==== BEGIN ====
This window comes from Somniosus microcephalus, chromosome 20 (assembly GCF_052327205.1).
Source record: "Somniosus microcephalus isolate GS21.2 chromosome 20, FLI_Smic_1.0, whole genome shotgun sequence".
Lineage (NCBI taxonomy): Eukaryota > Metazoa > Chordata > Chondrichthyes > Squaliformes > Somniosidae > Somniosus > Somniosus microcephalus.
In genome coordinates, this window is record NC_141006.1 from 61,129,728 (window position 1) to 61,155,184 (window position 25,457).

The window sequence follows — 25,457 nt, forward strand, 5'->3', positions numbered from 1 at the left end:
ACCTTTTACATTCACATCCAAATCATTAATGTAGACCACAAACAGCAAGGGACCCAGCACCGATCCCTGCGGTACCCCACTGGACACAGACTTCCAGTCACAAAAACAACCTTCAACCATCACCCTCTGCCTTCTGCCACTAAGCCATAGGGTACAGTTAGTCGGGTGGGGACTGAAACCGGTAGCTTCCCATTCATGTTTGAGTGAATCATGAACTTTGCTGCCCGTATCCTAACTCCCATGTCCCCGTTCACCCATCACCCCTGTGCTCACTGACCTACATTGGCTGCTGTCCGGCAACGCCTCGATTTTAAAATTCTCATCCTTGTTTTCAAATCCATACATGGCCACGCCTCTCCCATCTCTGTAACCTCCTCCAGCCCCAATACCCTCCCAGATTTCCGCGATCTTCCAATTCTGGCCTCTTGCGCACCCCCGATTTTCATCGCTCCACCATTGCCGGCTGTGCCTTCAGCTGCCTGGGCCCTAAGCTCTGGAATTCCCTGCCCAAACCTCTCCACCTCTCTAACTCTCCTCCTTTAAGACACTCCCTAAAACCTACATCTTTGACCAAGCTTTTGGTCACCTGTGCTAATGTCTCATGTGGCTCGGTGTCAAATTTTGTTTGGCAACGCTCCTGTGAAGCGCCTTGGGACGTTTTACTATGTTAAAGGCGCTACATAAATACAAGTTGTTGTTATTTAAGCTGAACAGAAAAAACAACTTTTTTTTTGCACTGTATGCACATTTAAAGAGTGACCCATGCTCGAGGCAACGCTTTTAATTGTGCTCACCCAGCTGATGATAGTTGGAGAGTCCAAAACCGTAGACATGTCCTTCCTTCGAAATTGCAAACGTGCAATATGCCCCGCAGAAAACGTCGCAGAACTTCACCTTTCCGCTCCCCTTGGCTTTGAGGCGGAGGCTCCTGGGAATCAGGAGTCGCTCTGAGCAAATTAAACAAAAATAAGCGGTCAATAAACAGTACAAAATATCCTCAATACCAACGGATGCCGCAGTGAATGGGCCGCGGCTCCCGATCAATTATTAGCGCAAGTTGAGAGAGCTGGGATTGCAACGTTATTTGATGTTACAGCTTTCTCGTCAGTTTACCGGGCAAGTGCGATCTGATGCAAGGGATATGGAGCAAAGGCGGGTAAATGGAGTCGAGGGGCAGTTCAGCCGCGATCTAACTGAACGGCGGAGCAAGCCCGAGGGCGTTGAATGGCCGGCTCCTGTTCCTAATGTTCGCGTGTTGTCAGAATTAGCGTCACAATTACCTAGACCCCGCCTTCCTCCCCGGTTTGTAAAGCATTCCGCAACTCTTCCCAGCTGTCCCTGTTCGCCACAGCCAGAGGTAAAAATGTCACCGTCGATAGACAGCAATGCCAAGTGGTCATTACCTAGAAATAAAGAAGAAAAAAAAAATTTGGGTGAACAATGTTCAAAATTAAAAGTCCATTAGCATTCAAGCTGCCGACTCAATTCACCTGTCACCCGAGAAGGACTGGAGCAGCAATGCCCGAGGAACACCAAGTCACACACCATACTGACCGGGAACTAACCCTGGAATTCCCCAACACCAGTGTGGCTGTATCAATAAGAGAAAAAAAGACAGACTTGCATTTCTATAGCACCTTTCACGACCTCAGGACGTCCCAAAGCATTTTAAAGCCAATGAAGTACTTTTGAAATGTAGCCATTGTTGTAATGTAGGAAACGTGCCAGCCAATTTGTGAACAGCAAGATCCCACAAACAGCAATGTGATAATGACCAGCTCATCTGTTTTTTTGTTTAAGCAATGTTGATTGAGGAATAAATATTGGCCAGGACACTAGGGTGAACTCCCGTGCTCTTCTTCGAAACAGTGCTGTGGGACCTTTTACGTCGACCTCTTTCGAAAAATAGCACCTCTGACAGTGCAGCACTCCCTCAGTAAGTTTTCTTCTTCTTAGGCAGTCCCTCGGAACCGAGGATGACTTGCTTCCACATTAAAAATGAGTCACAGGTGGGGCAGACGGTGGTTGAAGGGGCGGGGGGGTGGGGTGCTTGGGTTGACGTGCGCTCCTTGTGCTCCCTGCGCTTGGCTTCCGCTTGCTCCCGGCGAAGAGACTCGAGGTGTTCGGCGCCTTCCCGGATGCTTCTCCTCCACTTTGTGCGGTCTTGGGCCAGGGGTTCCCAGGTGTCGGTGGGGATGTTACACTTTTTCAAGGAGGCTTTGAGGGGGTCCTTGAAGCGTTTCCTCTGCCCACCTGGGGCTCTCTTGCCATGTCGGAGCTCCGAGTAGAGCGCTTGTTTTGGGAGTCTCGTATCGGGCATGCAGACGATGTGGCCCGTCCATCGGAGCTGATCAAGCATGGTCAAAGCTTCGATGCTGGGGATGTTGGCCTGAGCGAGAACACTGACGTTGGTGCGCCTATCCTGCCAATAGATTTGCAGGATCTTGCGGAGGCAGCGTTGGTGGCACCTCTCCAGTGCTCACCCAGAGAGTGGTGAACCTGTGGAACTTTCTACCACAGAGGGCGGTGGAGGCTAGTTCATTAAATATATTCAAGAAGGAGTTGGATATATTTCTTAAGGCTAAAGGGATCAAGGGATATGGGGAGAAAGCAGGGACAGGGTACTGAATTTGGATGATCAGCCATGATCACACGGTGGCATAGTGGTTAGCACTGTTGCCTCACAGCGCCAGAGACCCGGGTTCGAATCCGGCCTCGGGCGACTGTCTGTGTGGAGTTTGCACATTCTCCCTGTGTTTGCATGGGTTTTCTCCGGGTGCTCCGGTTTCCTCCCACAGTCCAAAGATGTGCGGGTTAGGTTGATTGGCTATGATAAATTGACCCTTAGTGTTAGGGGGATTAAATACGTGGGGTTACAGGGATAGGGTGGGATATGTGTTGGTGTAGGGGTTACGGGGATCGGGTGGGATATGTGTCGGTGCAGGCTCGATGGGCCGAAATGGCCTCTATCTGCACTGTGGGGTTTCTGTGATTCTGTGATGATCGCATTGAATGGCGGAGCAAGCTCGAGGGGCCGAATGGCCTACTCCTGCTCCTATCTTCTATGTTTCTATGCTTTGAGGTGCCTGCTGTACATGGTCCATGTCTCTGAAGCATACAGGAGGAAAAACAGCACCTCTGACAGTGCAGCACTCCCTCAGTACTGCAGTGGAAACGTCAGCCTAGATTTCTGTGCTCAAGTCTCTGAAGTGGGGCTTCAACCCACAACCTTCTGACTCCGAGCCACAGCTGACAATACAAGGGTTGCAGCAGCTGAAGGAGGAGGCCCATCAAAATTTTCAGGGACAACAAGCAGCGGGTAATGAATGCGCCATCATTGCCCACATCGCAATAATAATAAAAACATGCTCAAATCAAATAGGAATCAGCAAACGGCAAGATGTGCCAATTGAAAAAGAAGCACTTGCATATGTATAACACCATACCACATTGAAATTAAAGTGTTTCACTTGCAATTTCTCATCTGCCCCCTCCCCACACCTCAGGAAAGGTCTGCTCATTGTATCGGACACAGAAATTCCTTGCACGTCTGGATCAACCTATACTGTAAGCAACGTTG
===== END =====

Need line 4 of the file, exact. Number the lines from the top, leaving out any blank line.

In genome coordinates, this window is record NC_141006.1 from 61,129,728 (window position 1) to 61,155,184 (window position 25,457).